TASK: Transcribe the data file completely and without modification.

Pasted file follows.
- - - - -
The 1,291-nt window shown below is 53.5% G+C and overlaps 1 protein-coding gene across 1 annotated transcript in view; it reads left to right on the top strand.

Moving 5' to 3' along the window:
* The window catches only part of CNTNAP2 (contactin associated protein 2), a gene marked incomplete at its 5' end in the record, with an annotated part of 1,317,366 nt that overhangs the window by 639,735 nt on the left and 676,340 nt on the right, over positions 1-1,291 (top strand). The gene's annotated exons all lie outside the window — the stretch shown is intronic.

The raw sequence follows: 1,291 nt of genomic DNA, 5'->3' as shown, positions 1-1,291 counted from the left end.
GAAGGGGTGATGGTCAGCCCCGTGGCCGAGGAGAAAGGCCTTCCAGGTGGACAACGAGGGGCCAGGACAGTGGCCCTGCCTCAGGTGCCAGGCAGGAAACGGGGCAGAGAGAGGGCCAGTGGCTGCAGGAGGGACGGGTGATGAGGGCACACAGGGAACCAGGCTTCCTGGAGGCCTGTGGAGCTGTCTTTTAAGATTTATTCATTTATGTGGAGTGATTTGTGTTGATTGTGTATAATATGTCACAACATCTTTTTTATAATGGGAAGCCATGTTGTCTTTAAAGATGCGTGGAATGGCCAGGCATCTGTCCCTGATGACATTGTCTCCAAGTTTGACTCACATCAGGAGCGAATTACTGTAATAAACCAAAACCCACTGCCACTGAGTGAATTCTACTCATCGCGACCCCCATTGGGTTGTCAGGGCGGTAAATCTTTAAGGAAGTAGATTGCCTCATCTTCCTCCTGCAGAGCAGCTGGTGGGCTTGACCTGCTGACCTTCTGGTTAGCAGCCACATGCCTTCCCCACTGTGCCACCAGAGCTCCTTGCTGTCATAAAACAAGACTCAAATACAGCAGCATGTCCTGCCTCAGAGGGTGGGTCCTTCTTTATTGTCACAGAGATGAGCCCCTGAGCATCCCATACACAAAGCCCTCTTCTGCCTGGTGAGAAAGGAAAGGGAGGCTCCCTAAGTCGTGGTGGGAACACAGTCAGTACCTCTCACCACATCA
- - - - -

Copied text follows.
The 1,291-nt window shown below is 53.5% G+C and overlaps 1 protein-coding gene across 1 annotated transcript in view; it reads left to right on the top strand.

Moving 5' to 3' along the window:
* The window catches only part of CNTNAP2 (contactin associated protein 2), a gene marked incomplete at its 5' end in the record, with an annotated part of 1,317,366 nt that overhangs the window by 639,735 nt on the left and 676,340 nt on the right, over positions 1-1,291 (top strand). The gene's annotated exons all lie outside the window — the stretch shown is intronic.

The raw sequence follows: 1,291 nt of genomic DNA, 5'->3' as shown, positions 1-1,291 counted from the left end.
GAAGGGGTGATGGTCAGCCCCGTGGCCGAGGAGAAAGGCCTTCCAGGTGGACAACGAGGGGCCAGGACAGTGGCCCTGCCTCAGGTGCCAGGCAGGAAACGGGGCAGAGAGAGGGCCAGTGGCTGCAGGAGGGACGGGTGATGAGGGCACACAGGGAACCAGGCTTCCTGGAGGCCTGTGGAGCTGTCTTTTAAGATTTATTCATTTATGTGGAGTGATTTGTGTTGATTGTGTATAATATGTCACAACATCTTTTTTATAATGGGAAGCCATGTTGTCTTTAAAGATGCGTGGAATGGCCAGGCATCTGTCCCTGATGACATTGTCTCCAAGTTTGACTCACATCAGGAGCGAATTACTGTAATAAACCAAAACCCACTGCCACTGAGTGAATTCTACTCATCGCGACCCCCATTGGGTTGTCAGGGCGGTAAATCTTTAAGGAAGTAGATTGCCTCATCTTCCTCCTGCAGAGCAGCTGGTGGGCTTGACCTGCTGACCTTCTGGTTAGCAGCCACATGCCTTCCCCACTGTGCCACCAGAGCTCCTTGCTGTCATAAAACAAGACTCAAATACAGCAGCATGTCCTGCCTCAGAGGGTGGGTCCTTCTTTATTGTCACAGAGATGAGCCCCTGAGCATCCCATACACAAAGCCCTCTTCTGCCTGGTGAGAAAGGAAAGGGAGGCTCCCTAAGTCGTGGTGGGAACACAGTCAGTACCTCTCACCACATCA